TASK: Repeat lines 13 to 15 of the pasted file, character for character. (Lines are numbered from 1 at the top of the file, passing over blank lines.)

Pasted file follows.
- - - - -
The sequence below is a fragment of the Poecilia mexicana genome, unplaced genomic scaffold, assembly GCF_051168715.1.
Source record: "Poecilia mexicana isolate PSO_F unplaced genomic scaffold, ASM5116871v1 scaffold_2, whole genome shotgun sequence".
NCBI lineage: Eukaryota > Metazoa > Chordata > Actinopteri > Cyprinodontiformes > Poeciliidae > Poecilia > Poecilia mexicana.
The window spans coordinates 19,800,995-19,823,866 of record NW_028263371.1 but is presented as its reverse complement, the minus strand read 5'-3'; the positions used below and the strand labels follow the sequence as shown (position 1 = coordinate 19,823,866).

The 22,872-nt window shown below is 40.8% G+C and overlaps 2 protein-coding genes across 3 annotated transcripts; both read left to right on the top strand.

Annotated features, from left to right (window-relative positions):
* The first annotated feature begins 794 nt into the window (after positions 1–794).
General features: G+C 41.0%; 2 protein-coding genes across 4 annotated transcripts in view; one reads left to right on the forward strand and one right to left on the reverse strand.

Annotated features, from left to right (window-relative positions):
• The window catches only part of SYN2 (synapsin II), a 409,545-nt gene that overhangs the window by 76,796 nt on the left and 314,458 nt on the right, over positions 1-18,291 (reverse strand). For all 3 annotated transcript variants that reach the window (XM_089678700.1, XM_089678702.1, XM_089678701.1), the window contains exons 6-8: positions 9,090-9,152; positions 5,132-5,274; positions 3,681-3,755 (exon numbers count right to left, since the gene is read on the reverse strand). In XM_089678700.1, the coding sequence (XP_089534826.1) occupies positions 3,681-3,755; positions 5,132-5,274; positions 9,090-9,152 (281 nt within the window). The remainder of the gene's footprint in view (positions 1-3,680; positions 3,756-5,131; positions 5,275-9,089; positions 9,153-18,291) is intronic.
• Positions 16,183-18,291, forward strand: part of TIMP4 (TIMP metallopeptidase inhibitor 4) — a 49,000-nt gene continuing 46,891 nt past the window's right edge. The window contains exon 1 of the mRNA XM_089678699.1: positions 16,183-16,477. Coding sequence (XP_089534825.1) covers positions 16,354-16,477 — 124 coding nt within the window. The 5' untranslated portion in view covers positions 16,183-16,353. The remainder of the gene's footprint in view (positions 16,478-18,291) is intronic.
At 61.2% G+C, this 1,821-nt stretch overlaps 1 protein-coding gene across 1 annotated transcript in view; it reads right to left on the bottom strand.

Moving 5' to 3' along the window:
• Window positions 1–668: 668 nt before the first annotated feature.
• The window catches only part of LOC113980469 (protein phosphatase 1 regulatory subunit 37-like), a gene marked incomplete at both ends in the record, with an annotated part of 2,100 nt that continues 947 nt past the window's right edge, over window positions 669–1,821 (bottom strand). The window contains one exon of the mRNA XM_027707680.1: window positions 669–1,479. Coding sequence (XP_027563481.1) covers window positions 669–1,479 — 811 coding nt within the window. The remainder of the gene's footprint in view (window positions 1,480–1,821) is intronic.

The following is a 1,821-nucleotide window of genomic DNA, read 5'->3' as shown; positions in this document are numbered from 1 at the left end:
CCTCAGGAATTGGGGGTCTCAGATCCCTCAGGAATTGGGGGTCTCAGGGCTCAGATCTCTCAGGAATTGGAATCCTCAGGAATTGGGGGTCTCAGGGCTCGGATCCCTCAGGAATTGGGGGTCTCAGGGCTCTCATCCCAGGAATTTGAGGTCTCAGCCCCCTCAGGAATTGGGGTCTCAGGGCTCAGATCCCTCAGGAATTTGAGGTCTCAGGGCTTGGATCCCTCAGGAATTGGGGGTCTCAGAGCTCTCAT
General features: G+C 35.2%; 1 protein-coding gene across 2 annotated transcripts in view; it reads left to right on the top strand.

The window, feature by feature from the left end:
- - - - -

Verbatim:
Moving 5' to 3' along the window:
• Window positions 1–668: 668 nt before the first annotated feature.
• The window catches only part of LOC113980469 (protein phosphatase 1 regulatory subunit 37-like), a gene marked incomplete at both ends in the record, with an annotated part of 2,100 nt that continues 947 nt past the window's right edge, over window positions 669–1,821 (bottom strand). The window contains one exon of the mRNA XM_027707680.1: window positions 669–1,479. Coding sequence (XP_027563481.1) covers window positions 669–1,479 — 811 coding nt within the window. The remainder of the gene's footprint in view (window positions 1,480–1,821) is intronic.